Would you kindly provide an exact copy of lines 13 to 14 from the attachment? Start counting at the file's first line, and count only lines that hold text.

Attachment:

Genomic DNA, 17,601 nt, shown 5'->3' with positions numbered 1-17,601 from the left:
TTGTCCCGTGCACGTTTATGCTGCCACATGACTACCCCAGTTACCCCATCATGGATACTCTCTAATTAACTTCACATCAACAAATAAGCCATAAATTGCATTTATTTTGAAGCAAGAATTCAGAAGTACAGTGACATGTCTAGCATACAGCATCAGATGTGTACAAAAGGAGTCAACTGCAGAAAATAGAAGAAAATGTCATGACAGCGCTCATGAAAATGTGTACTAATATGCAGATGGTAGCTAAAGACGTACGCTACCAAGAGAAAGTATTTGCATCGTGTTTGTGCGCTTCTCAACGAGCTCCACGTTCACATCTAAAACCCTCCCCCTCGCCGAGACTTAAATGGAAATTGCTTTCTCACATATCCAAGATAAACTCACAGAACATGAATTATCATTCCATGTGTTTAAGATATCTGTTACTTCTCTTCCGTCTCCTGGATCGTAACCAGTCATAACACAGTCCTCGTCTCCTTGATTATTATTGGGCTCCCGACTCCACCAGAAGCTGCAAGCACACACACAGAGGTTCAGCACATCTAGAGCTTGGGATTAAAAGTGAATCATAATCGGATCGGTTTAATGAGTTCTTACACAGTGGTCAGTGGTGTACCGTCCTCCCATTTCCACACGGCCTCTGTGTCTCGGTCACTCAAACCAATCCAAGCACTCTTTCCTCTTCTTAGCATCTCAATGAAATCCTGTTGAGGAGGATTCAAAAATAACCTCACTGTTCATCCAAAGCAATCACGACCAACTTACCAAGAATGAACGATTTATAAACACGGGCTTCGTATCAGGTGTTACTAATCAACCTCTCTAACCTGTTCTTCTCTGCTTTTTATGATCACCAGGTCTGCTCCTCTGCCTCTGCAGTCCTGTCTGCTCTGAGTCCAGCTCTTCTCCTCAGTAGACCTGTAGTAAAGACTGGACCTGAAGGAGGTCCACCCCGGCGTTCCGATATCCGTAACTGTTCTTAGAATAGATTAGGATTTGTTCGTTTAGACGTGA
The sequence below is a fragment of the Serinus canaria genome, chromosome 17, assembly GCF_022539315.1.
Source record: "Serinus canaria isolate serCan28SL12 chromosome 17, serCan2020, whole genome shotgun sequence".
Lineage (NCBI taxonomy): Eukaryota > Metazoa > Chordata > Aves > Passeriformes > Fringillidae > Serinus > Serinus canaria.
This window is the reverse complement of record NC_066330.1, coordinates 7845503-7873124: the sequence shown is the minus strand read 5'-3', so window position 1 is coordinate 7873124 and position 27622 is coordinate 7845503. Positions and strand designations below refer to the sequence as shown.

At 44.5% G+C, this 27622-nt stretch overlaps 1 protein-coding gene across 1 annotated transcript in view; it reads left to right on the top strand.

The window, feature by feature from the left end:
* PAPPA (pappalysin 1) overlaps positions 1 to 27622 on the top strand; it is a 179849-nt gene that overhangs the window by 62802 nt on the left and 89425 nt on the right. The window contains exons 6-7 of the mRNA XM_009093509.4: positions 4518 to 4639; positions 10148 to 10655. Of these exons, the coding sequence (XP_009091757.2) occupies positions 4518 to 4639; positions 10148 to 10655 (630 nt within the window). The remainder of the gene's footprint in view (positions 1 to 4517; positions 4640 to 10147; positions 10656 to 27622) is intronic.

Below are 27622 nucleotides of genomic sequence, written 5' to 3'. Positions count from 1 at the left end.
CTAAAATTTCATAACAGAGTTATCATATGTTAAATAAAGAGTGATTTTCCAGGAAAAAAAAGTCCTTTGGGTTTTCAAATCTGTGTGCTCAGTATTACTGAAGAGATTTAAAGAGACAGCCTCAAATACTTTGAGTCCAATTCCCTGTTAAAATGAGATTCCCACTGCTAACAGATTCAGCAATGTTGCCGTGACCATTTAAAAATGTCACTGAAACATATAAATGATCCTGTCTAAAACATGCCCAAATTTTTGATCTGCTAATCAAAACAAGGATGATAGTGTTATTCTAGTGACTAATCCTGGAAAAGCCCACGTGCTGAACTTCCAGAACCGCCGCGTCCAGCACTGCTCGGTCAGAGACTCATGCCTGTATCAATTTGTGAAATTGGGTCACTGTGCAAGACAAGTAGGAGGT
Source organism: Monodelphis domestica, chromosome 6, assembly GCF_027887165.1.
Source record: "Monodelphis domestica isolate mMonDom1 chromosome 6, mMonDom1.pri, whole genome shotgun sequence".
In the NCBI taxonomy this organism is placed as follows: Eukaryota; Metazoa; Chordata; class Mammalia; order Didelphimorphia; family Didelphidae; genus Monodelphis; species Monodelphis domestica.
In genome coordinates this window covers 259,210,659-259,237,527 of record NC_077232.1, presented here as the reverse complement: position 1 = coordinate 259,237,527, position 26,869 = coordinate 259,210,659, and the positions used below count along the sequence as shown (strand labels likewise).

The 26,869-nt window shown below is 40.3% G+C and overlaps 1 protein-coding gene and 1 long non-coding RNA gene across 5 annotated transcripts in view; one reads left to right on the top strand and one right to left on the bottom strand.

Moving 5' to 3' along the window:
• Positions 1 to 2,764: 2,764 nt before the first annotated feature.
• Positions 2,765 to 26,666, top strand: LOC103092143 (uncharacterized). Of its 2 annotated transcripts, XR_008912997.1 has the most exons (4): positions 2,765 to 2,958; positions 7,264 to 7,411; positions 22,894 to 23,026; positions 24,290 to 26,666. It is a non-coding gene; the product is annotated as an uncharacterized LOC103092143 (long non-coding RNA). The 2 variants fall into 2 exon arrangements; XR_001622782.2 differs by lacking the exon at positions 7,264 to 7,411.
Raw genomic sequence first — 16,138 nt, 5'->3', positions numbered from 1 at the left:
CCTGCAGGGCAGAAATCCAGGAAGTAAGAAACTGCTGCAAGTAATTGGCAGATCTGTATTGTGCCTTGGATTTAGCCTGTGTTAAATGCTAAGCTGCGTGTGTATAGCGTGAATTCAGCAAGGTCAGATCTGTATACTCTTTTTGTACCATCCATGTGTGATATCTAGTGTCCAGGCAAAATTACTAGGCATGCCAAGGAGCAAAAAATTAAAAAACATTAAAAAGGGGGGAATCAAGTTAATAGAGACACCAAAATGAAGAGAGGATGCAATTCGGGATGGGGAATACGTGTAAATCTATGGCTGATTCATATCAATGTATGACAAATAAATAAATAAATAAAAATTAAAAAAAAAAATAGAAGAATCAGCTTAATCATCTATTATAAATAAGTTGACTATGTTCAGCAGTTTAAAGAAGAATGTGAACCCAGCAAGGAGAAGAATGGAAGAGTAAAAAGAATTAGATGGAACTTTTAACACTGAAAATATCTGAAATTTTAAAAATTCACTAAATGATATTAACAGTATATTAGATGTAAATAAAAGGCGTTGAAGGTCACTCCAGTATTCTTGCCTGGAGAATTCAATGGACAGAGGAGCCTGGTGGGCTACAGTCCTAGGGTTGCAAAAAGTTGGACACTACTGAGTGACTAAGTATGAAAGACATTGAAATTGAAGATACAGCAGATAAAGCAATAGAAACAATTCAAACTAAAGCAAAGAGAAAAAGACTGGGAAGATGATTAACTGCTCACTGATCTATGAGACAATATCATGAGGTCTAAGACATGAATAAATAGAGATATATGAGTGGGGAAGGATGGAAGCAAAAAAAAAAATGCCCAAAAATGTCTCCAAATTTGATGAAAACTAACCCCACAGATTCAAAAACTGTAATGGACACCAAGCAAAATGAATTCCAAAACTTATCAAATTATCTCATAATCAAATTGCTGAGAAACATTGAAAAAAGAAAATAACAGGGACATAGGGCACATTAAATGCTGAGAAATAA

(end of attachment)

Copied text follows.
Source record: "Monodelphis domestica isolate mMonDom1 chromosome 6, mMonDom1.pri, whole genome shotgun sequence".
In the NCBI taxonomy this organism is placed as follows: Eukaryota; Metazoa; Chordata; class Mammalia; order Didelphimorphia; family Didelphidae; genus Monodelphis; species Monodelphis domestica.